The United States is in the midst of a cyberwar and is not prepared to deal with it, top Defense Department and intelligence officials acknowledged this week.
"Cyberwarfare is already here…. It's one of our major challenges," said Defense Deputy Secretary Gordon England on Monday at the annual National Community Service and Legislative Conference of the Veterans of Foreign Wars.
"I think cyberattacks are probably analogous to the first time, way back when people had bows and arrows and spears," he said. "And somebody showed up with gunpowder and everybody said, 'Wow. What was that?'"
England made his comments the same day that the Pentagon released a report saying that the 2007 cyberattacks against its networks and those operated by other governments around the world "appear" to come from China.
During a Senate Armed Services Committee hearing last week, Sen. John Thune, D-S.D., asked National Intelligence Director Michael McConnell if the United States was prepared to deal with threats against military and civil networks and information systems. "We're not prepared to deal with it," said McConnell, identifying both China and Russia as adversaries who are attempting to penetrate U.S. information systems.
Army Lt. Gen. Michael Maples, director of the Defense Intelligence Agency, agreed with McConnell and told the panel that a key threat facing this country is the "sophisticated ability of select nations and nonstate groups to exploit and perhaps target for attack our computer networks."
Security experts had warned earlier about the cyberthreats that England and McConnell publicly acknowledged this week. In November 2007, Andrew Palowitch, a former CIA official who is now an industry consultant to the commander of U.S. Strategic Command, declared that the United States was "in the midst of a cyberwar" and said there were 37,000 reported penetrations of government and private systems in fiscal 2007.
McConnell also told the Senate Armed Services Committee that the ability of an enemy to enter information into systems and destroy data in financial, power distribution and transportation networks is the other threat that "concerns us a great deal."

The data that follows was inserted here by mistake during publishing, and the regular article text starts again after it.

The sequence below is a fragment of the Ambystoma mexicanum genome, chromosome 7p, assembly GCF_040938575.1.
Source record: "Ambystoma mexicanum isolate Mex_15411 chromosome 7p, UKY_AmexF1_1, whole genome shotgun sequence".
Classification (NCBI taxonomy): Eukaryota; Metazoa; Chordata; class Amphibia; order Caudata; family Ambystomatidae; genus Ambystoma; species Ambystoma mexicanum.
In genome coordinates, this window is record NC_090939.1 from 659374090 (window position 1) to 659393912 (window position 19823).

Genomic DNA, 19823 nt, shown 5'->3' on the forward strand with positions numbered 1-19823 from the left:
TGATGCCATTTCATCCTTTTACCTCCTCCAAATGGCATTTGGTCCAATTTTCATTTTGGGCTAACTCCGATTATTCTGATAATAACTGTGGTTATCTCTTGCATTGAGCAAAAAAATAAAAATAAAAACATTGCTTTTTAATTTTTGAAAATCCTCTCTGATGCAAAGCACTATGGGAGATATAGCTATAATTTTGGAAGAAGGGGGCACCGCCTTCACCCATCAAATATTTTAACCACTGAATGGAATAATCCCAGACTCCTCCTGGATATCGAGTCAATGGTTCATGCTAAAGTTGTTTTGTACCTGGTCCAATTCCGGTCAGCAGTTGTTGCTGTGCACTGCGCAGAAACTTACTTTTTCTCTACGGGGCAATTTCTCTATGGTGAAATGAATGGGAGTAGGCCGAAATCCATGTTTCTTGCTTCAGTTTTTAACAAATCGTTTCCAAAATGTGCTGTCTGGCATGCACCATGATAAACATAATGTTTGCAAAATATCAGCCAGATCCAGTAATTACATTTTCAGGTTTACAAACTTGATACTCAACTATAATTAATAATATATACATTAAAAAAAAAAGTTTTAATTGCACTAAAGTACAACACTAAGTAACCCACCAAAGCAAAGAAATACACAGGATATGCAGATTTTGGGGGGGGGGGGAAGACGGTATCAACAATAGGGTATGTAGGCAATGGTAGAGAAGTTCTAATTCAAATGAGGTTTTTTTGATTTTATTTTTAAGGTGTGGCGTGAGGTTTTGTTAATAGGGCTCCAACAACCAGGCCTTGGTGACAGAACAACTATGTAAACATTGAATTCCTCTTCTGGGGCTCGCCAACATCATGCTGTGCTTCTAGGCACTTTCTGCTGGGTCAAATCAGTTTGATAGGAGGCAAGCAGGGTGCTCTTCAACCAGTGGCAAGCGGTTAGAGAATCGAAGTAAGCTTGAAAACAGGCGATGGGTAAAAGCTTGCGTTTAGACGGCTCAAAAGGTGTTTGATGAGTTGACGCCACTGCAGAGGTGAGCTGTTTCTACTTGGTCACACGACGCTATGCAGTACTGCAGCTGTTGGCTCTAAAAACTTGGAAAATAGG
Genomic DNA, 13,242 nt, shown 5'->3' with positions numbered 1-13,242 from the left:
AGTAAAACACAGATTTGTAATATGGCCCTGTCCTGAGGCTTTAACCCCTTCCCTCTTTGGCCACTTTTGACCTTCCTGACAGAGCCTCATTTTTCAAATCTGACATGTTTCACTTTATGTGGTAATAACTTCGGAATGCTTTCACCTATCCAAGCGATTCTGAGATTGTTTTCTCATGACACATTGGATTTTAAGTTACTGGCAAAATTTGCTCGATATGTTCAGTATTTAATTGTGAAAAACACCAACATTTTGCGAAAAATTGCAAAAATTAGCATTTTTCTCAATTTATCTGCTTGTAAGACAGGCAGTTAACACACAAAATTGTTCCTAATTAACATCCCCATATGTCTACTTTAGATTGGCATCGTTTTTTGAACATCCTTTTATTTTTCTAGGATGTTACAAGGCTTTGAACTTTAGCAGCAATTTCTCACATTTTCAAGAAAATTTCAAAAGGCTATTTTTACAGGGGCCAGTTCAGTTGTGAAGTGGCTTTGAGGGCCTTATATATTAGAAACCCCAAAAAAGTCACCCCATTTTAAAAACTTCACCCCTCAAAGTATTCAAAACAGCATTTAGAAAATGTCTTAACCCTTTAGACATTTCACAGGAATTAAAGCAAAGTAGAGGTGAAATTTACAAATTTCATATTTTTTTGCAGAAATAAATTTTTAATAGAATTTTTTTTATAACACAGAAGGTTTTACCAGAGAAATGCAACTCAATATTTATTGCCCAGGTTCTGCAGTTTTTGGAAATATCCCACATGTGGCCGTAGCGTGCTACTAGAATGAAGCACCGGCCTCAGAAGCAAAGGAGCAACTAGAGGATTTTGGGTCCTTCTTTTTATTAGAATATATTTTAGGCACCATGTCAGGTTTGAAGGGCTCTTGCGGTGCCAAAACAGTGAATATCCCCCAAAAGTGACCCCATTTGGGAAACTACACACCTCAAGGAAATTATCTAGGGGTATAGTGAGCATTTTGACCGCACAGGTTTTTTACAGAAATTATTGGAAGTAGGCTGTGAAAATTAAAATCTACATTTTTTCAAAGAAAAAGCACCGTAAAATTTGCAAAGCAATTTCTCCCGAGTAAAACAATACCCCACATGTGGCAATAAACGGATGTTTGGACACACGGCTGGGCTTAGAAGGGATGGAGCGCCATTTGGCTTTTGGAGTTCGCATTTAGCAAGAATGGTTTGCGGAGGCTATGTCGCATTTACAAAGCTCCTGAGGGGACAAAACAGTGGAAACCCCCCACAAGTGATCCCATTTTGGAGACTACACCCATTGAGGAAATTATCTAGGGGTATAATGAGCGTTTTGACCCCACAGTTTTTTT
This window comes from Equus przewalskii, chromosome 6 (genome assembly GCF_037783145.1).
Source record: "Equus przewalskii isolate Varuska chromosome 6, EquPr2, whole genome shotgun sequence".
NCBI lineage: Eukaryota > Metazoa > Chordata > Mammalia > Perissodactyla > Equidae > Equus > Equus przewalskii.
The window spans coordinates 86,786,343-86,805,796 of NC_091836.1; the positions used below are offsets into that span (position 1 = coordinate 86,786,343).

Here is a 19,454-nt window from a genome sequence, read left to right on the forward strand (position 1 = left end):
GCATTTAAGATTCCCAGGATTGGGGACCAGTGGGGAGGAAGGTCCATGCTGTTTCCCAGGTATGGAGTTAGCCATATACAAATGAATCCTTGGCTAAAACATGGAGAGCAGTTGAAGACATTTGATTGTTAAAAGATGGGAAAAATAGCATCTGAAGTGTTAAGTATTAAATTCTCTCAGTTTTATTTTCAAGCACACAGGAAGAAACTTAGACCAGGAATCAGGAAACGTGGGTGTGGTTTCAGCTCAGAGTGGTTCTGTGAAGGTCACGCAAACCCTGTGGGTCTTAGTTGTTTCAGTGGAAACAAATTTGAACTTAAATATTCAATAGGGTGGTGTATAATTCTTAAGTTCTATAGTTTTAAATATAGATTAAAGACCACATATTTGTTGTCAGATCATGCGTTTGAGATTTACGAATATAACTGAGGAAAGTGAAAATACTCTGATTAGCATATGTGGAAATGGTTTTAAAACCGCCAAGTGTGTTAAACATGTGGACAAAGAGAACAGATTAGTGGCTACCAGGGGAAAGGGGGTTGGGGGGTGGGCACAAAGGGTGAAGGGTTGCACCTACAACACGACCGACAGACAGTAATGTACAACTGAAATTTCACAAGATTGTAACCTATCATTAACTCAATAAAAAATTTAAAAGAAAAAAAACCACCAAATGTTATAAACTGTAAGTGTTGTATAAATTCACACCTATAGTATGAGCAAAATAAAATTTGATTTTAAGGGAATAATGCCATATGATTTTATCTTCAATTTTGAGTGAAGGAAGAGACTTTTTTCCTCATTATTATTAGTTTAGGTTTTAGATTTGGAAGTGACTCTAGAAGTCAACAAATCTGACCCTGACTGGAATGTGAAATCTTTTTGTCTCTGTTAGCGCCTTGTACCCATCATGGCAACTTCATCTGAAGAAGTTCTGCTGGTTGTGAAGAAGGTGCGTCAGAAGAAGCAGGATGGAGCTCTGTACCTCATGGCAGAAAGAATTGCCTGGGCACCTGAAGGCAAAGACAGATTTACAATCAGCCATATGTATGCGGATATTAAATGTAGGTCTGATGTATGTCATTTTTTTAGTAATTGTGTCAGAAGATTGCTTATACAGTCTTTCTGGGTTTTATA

According to McConnell, U.S. military systems are better protected than those operated by civilian agencies or in the private sector. "So the question is, how do we take some of the things that we've developed for the military side, [and] scale them across the federal government? And the key question will be, how do we interact with the private sector?"
The military's capability against cyberattacks and network penetration reflects the substantial investment the Defense Information Systems Agency has made in information systems security.
DISA has spent $493.3 million from its operations and maintenance account on information systems security and assurance in 2007 and 2008, including Defensewide secure network access card systems. The agency has asked for $316.6 million in its fiscal 2009 budget. In addition, DISA spent $69.9 million in procurement funds over the past two years, and has asked for an information systems security procurement budget of $45.8 million in 2009.
These funds include support for a Computer Emergency Readiness Team Coordination Center, and computer systems that include firewalls for both classified and unclassified military networks, demilitarized zones to isolate Defense systems from the Internet and "honeypot" systems to lure attackers to fake networks away from real ones.
The Bush administration plans a $6 billion Comprehensive National Cybersecurity Initiative which McConnell testified will beef up network and information systems defenses against cyberattacks. DISA requested $36 million in its fiscal 2009 budget for the initiative.
The White House has released little information about this cybersecurity master plan, but President Bush revealed some details in a Nov. 6, 2007, letter to House Speaker Nancy Pelosi, D-Calif., for amendments to his fiscal 2008 budgets related to the Homeland Security and Justice Departments "which will enhance the security of the government's civilian cyber networks and will further address emerging threats."
This request included a $115 million increase in Homeland Security's budget for infrastructure protection and information security, from $538.2 million to $653.2 million, to enhance cybersecurity governmentwide. Bush said the extra money will fund accelerated network monitoring for civil agency networks and increased analytical operations by computer readiness teams.
Bush also asked for an increase of $39 million in the FBI's 2008 budget to support investigation of incursions into government computer networks.